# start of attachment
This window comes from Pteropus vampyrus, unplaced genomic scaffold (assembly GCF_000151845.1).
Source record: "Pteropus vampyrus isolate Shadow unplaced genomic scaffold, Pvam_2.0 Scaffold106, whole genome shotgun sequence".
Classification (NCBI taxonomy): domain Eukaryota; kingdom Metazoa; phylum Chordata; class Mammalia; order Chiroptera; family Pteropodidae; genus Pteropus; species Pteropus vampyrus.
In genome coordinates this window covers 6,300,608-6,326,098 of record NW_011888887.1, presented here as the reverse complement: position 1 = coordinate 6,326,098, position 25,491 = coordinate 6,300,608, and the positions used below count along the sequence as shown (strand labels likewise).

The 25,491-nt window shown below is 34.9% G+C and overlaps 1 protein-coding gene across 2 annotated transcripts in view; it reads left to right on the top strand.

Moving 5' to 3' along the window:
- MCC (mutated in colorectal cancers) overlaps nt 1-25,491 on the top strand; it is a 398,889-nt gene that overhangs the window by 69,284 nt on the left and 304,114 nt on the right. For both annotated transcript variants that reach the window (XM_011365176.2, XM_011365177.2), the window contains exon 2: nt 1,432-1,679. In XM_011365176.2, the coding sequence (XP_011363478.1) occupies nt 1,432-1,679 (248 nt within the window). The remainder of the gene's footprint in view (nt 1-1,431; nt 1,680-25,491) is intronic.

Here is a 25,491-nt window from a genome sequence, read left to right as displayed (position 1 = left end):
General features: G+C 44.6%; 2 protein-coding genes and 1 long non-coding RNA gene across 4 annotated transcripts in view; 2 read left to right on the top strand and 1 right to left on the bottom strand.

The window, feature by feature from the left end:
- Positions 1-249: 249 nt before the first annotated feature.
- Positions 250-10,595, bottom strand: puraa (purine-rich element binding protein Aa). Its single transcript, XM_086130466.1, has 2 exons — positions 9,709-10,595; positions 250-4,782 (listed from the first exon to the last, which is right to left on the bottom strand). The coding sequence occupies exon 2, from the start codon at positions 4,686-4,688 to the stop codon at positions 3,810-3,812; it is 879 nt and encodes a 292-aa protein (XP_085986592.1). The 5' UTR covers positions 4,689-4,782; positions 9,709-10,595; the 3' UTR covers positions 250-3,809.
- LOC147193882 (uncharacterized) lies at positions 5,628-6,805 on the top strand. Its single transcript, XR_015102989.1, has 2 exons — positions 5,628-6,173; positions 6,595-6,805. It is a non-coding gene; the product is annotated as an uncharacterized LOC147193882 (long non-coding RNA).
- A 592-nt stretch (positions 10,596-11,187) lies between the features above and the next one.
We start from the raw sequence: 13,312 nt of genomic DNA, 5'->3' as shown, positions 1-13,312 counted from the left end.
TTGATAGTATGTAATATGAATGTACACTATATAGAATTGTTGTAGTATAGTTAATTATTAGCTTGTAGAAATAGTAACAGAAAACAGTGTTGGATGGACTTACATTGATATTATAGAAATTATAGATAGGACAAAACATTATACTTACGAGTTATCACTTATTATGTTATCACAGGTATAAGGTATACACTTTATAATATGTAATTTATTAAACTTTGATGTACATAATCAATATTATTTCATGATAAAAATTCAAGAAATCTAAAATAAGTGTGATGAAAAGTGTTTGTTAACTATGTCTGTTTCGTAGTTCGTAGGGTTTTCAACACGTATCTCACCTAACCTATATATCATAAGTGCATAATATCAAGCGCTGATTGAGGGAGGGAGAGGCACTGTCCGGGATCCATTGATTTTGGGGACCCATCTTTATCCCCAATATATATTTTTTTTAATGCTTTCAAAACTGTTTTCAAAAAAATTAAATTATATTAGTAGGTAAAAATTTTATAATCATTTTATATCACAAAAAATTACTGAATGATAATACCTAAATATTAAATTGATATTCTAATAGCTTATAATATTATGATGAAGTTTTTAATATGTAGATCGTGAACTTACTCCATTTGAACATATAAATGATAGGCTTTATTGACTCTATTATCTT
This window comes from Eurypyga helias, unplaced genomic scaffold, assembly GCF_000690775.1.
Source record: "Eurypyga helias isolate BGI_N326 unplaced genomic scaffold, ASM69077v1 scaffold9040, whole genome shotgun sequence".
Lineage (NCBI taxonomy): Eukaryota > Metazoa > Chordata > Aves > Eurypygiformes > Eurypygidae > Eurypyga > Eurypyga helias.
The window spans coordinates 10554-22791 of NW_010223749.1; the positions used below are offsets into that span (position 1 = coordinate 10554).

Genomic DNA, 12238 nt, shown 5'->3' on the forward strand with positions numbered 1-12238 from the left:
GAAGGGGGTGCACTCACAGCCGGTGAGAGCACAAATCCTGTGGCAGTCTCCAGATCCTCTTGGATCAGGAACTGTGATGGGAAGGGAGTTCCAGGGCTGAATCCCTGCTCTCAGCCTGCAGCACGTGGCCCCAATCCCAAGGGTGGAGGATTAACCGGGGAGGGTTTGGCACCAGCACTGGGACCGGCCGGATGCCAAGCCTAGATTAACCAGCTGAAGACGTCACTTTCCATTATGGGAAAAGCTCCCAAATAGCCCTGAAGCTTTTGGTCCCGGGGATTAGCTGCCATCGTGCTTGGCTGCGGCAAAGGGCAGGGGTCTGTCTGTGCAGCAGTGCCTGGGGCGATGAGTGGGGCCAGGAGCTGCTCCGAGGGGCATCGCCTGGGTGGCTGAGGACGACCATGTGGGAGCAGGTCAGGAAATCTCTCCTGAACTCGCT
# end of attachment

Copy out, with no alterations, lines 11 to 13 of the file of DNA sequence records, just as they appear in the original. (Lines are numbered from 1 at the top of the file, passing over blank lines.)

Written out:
- Positions 1-249: 249 nt before the first annotated feature.
- Positions 250-10,595, bottom strand: puraa (purine-rich element binding protein Aa). Its single transcript, XM_086130466.1, has 2 exons — positions 9,709-10,595; positions 250-4,782 (listed from the first exon to the last, which is right to left on the bottom strand). The coding sequence occupies exon 2, from the start codon at positions 4,686-4,688 to the stop codon at positions 3,810-3,812; it is 879 nt and encodes a 292-aa protein (XP_085986592.1). The 5' UTR covers positions 4,689-4,782; positions 9,709-10,595; the 3' UTR covers positions 250-3,809.
- LOC147193882 (uncharacterized) lies at positions 5,628-6,805 on the top strand. Its single transcript, XR_015102989.1, has 2 exons — positions 5,628-6,173; positions 6,595-6,805. It is a non-coding gene; the product is annotated as an uncharacterized LOC147193882 (long non-coding RNA).